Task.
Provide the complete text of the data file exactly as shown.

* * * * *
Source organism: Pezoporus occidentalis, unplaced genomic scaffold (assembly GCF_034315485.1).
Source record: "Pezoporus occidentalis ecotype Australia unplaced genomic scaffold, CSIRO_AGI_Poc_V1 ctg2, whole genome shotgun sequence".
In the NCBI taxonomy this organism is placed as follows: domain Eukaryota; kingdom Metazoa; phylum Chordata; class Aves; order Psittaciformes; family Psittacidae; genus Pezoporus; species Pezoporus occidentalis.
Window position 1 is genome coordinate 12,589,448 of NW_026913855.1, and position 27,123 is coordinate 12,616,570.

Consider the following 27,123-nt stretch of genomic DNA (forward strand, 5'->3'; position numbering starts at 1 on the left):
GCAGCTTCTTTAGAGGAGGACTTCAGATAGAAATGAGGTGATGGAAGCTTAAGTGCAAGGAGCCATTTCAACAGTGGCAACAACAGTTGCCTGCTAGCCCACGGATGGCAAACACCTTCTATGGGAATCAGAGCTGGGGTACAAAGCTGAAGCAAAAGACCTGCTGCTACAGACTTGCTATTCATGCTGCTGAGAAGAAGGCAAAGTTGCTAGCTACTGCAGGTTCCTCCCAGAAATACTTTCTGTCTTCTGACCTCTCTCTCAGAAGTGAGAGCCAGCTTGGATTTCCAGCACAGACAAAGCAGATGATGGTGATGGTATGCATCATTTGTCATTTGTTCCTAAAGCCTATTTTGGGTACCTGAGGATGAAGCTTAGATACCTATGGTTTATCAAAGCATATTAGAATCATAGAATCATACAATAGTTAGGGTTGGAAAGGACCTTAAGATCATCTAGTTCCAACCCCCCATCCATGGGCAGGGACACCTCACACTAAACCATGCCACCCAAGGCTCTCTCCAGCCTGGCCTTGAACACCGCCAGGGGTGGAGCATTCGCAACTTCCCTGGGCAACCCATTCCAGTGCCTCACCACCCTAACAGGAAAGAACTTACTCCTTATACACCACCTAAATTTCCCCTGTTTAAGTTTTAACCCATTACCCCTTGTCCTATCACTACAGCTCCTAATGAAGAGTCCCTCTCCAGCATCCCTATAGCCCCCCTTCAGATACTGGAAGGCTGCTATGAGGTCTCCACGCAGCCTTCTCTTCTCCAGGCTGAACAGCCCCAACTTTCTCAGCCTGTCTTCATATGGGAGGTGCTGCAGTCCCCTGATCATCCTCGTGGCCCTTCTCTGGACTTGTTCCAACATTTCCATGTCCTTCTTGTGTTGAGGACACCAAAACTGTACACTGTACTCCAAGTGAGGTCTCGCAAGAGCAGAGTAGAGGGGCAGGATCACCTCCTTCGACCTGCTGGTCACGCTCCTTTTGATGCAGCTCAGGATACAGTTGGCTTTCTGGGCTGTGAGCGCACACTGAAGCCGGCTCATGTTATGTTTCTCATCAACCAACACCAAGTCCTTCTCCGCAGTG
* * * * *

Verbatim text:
Source organism: Pezoporus occidentalis, unplaced genomic scaffold (assembly GCF_034315485.1).
Source record: "Pezoporus occidentalis ecotype Australia unplaced genomic scaffold, CSIRO_AGI_Poc_V1 ctg2, whole genome shotgun sequence".
In the NCBI taxonomy this organism is placed as follows: domain Eukaryota; kingdom Metazoa; phylum Chordata; class Aves; order Psittaciformes; family Psittacidae; genus Pezoporus; species Pezoporus occidentalis.
Window position 1 is genome coordinate 12,589,448 of NW_026913855.1, and position 27,123 is coordinate 12,616,570.

Consider the following 27,123-nt stretch of genomic DNA (forward strand, 5'->3'; position numbering starts at 1 on the left):
GCAGCTTCTTTAGAGGAGGACTTCAGATAGAAATGAGGTGATGGAAGCTTAAGTGCAAGGAGCCATTTCAACAGTGGCAACAACAGTTGCCTGCTAGCCCACGGATGGCAAACACCTTCTATGGGAATCAGAGCTGGGGTACAAAGCTGAAGCAAAAGACCTGCTGCTACAGACTTGCTATTCATGCTGCTGAGAAGAAGGCAAAGTTGCTAGCTACTGCAGGTTCCTCCCAGAAATACTTTCTGTCTTCTGACCTCTCTCTCAGAAGTGAGAGCCAGCTTGGATTTCCAGCACAGACAAAGCAGATGATGGTGATGGTATGCATCATTTGTCATTTGTTCCTAAAGCCTATTTTGGGTACCTGAGGATGAAGCTTAGATACCTATGGTTTATCAAAGCATATTAGAATCATAGAATCATACAATAGTTAGGGTTGGAAAGGACCTTAAGATCATCTAGTTCCAACCCCCCATCCATGGGCAGGGACACCTCACACTAAACCATGCCACCCAAGGCTCTCTCCAGCCTGGCCTTGAACACCGCCAGGGGTGGAGCATTCGCAACTTCCCTGGGCAACCCATTCCAGTGCCTCACCACCCTAACAGGAAAGAACTTACTCCTTATACACCACCTAAATTTCCCCTGTTTAAGTTTTAACCCATTACCCCTTGTCCTATCACTACAGCTCCTAATGAAGAGTCCCTCTCCAGCATCCCTATAGCCCCCCTTCAGATACTGGAAGGCTGCTATGAGGTCTCCACGCAGCCTTCTCTTCTCCAGGCTGAACAGCCCCAACTTTCTCAGCCTGTCTTCATATGGGAGGTGCTGCAGTCCCCTGATCATCCTCGTGGCCCTTCTCTGGACTTGTTCCAACATTTCCATGTCCTTCTTGTGTTGAGGACACCAAAACTGTACACTGTACTCCAAGTGAGGTCTCGCAAGAGCAGAGTAGAGGGGCAGGATCACCTCCTTCGACCTGCTGGTCACGCTCCTTTTGATGCAGCTCAGGATACAGTTGGCTTTCTGGGCTGTGAGCGCACACTGAAGCCGGCTCATGTTATGTTTCTCATCAACCAACACCAAGTCCTTCTCCGCAGTG